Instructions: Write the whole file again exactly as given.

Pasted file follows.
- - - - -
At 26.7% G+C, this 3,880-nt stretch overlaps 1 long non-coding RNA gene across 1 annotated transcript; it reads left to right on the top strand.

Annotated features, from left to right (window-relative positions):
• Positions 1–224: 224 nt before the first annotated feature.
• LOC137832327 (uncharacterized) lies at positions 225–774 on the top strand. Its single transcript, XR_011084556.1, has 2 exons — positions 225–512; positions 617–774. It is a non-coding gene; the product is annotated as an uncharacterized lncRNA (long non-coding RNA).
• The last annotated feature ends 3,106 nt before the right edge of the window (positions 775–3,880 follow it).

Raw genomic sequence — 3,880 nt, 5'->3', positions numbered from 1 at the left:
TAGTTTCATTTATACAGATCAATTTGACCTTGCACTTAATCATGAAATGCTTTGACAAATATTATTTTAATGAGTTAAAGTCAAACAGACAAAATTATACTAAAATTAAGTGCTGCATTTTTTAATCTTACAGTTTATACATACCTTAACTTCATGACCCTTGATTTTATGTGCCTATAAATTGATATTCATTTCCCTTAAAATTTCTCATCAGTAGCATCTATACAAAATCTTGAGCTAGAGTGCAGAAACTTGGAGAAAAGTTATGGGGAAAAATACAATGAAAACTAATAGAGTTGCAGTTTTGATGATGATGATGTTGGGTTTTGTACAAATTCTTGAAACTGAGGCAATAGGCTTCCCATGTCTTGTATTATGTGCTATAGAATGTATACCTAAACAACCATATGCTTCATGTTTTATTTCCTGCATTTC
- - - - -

At 26.7% G+C, this 3,880-nt stretch overlaps 1 long non-coding RNA gene across 1 annotated transcript; it reads left to right on the top strand.

Annotated features, from left to right (window-relative positions):
• Positions 1–224: 224 nt before the first annotated feature.
• LOC137832327 (uncharacterized) lies at positions 225–774 on the top strand. Its single transcript, XR_011084556.1, has 2 exons — positions 225–512; positions 617–774. It is a non-coding gene; the product is annotated as an uncharacterized lncRNA (long non-coding RNA).
• The last annotated feature ends 3,106 nt before the right edge of the window (positions 775–3,880 follow it).

Raw genomic sequence — 3,880 nt, 5'->3', positions numbered from 1 at the left:
TAGTTTCATTTATACAGATCAATTTGACCTTGCACTTAATCATGAAATGCTTTGACAAATATTATTTTAATGAGTTAAAGTCAAACAGACAAAATTATACTAAAATTAAGTGCTGCATTTTTTAATCTTACAGTTTATACATACCTTAACTTCATGACCCTTGATTTTATGTGCCTATAAATTGATATTCATTTCCCTTAAAATTTCTCATCAGTAGCATCTATACAAAATCTTGAGCTAGAGTGCAGAAACTTGGAGAAAAGTTATGGGGAAAAATACAATGAAAACTAATAGAGTTGCAGTTTTGATGATGATGATGTTGGGTTTTGTACAAATTCTTGAAACTGAGGCAATAGGCTTCCCATGTCTTGTATTATGTGCTATAGAATGTATACCTAAACAACCATATGCTTCATGTTTTATTTCCTGCATTTC